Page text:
Enhancing Visual Hierarchy for Redesigned Pratt Libraries Website

Before Study Redesign

Pratt Libraries Usability Report: Project Overview

The Pratt Institute is a world leading institution of higher education with a mission of educating “artists and creative professionals to be responsible contributors to society.” Pratt Libraries represents this mission as it is an essential resource for the student and faculty body. This project focused on the Pratt Libraries website which happened to be going through a major redesign during this time. This project utilized a moderated usability test to ensure that the redesigned website maintains Prat’s mission and supports the needs of both students and faculty. The main areas of focus were the navigation, live chat widget, and library hours.

Our Team

The Challenge: How to test a familiar yet revamped product?

My team was given the challenge of working with a still-being-developed product. Since the redesigned website hadn’t been launched yet, we worked on the development site where the home screen was mostly done but most links would redirect participants to the current (old) Pratt Libraries site. Our client was very helpful with guiding us on areas within the development site to focus on and test.

Defining and Discovering the target user groups

Our user group was relative easy to define since . The current libraries site is primarily used by the students and faculty body of the Pratt Institute, so we made those two grouping our target user groups. We further refined our student groupings by undergraduate and graduate students since they potentially have different levels of experience working not only with the Pratt Libraries website but also with a university library website in general.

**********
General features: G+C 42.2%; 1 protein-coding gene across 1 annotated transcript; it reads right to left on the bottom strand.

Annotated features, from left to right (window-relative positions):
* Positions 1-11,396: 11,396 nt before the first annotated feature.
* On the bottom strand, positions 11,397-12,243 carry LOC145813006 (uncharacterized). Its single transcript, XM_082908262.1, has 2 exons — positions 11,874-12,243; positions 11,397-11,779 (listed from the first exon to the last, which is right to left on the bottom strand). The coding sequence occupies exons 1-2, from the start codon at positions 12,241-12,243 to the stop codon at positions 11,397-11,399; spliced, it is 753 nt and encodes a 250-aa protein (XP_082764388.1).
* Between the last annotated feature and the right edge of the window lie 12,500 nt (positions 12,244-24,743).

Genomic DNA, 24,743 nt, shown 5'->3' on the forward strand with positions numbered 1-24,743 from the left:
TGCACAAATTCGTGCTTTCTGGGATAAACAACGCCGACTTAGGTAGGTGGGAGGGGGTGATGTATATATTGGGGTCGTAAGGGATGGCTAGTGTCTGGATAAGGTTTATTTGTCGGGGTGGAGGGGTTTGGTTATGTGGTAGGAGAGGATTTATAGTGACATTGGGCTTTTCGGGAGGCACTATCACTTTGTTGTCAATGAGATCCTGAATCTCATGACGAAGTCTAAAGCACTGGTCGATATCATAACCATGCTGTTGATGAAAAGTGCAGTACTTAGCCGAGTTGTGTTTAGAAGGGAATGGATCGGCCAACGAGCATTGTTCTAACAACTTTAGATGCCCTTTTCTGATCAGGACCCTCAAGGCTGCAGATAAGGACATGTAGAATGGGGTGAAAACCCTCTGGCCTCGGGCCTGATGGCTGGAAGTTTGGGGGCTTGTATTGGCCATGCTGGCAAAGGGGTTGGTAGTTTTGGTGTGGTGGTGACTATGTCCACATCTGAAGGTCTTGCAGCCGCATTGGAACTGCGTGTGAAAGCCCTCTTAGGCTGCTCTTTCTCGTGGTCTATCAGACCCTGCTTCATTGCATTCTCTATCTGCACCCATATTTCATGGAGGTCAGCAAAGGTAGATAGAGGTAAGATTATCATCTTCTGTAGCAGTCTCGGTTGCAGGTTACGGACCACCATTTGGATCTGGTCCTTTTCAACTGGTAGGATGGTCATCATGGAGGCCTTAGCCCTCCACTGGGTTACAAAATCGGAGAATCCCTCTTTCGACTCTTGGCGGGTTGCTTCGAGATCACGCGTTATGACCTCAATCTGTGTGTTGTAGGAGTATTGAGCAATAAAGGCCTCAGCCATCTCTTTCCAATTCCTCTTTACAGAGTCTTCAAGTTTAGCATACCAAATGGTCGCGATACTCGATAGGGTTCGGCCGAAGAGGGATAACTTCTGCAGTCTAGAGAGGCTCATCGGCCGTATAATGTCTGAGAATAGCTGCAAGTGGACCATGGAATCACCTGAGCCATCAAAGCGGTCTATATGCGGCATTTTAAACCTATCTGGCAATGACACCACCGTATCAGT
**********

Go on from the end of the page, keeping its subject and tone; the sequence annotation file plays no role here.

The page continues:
Our team came up with the following overall profiles for the students and faculty members we were looking to recruit:

Student Criteria

  • Tech Savvy
  • Current Graduate or Undergraduate student at Pratt 
  • Between the age of 18-32 years
  • They use the website fairly frequently for project related tasks and personal reading/queries
  • They use the libraries website on their desktop/laptop

Faculty Criteria

  • Fairly Tech Savvy
  • Currently teaching at Pratt Institute
  • Above 25 years old 
  • They use the libraries website very frequently for building their course content/reserve and personal research purposes
  • They use the libraries website on their desktop/laptop

We aimed for 9 participants in total to get a variety of student and faculty members. To recruit our participants we utilized a pre-screening questionnaire that collected data about the user group, technology proficiency, and general library habits. The questionnaire was sent through the school email listserv received almost 90 responses. We picked our users by the order the survey was filled out per each user group(faculty vs student and sub user group (undergrad student vs grad student). This gave us the 2 undergraduate students, 4 graduate students, and 3 faculty students for our total of 9.